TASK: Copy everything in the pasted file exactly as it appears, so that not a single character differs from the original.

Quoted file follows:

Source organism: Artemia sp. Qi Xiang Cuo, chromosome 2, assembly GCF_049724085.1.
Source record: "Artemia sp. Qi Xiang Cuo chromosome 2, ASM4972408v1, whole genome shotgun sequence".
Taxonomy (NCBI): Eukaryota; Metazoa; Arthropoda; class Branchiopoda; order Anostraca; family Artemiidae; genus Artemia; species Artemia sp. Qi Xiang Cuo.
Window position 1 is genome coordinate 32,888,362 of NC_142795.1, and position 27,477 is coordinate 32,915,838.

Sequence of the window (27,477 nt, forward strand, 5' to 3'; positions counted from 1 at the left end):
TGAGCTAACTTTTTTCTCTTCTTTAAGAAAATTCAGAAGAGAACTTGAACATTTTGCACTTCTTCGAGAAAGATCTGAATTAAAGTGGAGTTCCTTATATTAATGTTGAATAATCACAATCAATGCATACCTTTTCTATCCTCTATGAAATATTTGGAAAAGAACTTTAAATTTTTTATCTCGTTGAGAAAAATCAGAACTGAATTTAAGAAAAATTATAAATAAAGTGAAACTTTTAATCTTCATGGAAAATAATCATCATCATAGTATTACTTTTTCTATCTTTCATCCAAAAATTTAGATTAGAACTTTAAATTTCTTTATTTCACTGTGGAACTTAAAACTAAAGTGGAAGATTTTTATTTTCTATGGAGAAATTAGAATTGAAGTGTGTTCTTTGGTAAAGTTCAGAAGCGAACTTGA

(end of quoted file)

Source organism: Artemia sp. Qi Xiang Cuo, chromosome 2, assembly GCF_049724085.1.
Source record: "Artemia sp. Qi Xiang Cuo chromosome 2, ASM4972408v1, whole genome shotgun sequence".
Taxonomy (NCBI): Eukaryota; Metazoa; Arthropoda; class Branchiopoda; order Anostraca; family Artemiidae; genus Artemia; species Artemia sp. Qi Xiang Cuo.
Window position 1 is genome coordinate 32,888,362 of NC_142795.1, and position 27,477 is coordinate 32,915,838.

Sequence of the window (27,477 nt, forward strand, 5' to 3'; positions counted from 1 at the left end):
TGAGCTAACTTTTTTCTCTTCTTTAAGAAAATTCAGAAGAGAACTTGAACATTTTGCACTTCTTCGAGAAAGATCTGAATTAAAGTGGAGTTCCTTATATTAATGTTGAATAATCACAATCAATGCATACCTTTTCTATCCTCTATGAAATATTTGGAAAAGAACTTTAAATTTTTTATCTCGTTGAGAAAAATCAGAACTGAATTTAAGAAAAATTATAAATAAAGTGAAACTTTTAATCTTCATGGAAAATAATCATCATCATAGTATTACTTTTTCTATCTTTCATCCAAAAATTTAGATTAGAACTTTAAATTTCTTTATTTCACTGTGGAACTTAAAACTAAAGTGGAAGATTTTTATTTTCTATGGAGAAATTAGAATTGAAGTGTGTTCTTTGGTAAAGTTCAGAAGCGAACTTGA